America’s telecoms regulatory authority, the FCC (Federal Communications Commission) has announced that it plans to spend $2 Billion to outfit the nation’s schools and libraries with Wi-Fi and high-speed broadband connections. Tom Wheeler, FCC Chairman was blunt about previous failings when unveiling the plan, saying that previous policies “[had] failed to provide basic broadband connectivity to more than 15 million Americans.”
Since the introduction of the E-Rate in 1997, a program that makes telecommunications and information services more affordable for schools and libraries in America, Wheeler was conscious that E-Rate is out dated and that its funds go to the wrong places. Over the past few years, digital textbooks and other digital learning technologies have become a necessity in schools, which has been one of the driving forces behind the modernisation of the program in 2013.
“This proposal will also begin a multi-year transition of all E-Rate funding away from 20th Century technologies, like dial-up phone service and pagers, to 21st Century broadband to every classroom, while maintaining flexibility to meet the needs of individual schools and libraries”.
The proposal will see the FCC invest $2bn over the next two years to bring Wi-Fi to schools, with particular attention paid to rural communities that have been underserved in the past. Previously, Wheeler said, E-Rate has only been able to fund Wi-Fi in 5 per cent of schools and 1 per cent of libraries and no money was available for Wi-Fi last year.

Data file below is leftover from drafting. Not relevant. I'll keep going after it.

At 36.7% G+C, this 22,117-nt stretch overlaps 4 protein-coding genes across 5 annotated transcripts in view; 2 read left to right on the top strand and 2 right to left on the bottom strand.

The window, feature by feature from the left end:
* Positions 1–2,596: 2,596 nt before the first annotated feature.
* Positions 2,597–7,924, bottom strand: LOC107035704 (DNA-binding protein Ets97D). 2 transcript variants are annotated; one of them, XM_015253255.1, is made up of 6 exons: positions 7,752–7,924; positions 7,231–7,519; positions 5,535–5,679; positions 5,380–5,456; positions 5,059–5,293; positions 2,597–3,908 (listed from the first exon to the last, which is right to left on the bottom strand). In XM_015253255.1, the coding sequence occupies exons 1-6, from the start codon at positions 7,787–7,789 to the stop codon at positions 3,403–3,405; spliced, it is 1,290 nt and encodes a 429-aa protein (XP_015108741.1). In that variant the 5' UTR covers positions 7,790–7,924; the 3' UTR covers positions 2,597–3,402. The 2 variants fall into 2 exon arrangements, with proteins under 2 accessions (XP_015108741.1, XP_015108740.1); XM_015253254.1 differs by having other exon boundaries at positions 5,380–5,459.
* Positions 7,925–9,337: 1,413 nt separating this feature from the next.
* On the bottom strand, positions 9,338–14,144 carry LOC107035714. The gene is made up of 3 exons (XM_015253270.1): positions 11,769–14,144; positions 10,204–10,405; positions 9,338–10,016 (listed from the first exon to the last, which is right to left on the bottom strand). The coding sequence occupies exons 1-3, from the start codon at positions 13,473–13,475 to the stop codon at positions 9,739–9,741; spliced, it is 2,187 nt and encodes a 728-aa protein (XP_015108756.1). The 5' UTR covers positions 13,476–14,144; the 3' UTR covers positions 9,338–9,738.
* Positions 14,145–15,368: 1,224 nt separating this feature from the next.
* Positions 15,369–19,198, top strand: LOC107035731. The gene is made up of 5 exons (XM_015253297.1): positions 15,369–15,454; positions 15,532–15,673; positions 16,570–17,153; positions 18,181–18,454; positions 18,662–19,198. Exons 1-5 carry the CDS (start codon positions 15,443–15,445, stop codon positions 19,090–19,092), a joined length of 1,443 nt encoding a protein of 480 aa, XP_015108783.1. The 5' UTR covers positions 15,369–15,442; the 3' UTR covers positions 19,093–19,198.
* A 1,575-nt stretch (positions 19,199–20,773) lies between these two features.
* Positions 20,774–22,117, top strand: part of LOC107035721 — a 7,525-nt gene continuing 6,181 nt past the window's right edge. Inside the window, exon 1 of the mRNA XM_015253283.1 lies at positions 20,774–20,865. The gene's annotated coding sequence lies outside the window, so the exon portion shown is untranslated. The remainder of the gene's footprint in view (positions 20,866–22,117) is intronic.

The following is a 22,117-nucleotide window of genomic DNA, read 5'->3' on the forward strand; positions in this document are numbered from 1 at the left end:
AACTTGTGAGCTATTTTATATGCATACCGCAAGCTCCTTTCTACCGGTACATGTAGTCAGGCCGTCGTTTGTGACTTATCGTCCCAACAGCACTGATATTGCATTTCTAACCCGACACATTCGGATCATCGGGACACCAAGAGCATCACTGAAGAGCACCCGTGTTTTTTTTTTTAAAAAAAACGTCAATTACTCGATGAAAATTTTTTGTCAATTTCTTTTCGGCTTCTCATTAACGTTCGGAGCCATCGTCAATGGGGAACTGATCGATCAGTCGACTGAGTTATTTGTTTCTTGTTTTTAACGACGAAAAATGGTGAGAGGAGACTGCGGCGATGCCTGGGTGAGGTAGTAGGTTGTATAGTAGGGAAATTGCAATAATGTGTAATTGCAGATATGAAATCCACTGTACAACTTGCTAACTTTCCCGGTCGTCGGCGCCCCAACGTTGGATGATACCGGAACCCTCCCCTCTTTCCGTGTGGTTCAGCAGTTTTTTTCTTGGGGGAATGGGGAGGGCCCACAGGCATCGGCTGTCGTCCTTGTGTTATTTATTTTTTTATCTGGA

The particular focus on Wi-Fi is so that students can have access to modern teaching tools such as tablets and digital textbooks. While the cost of these devices is going down, Wheeler observed, three out of five US schools lack the in-classroom Wi-Fi that’s needed to make them useful. Complete and comprehensive national wi-fi coverage remains a pipe-dream for the continental United States as a whole, but beginning with areas of high necessity like schools makes a great deal of sense. It also means hardware purchasing can become more flexible and mobile-focused.
This follows the introduction of the Florida Standards, a modified version of Common Core State Standards, which require a more technology-driven academic environment. Florida districts are now required to have a computer or tablet available for every student in a class, especially because 50 percent of all instructional materials purchased by school districts are required to be digital by 2015 and by the 2017-18 school year, districts will be required to have a 1-to-1 student to computer ratio.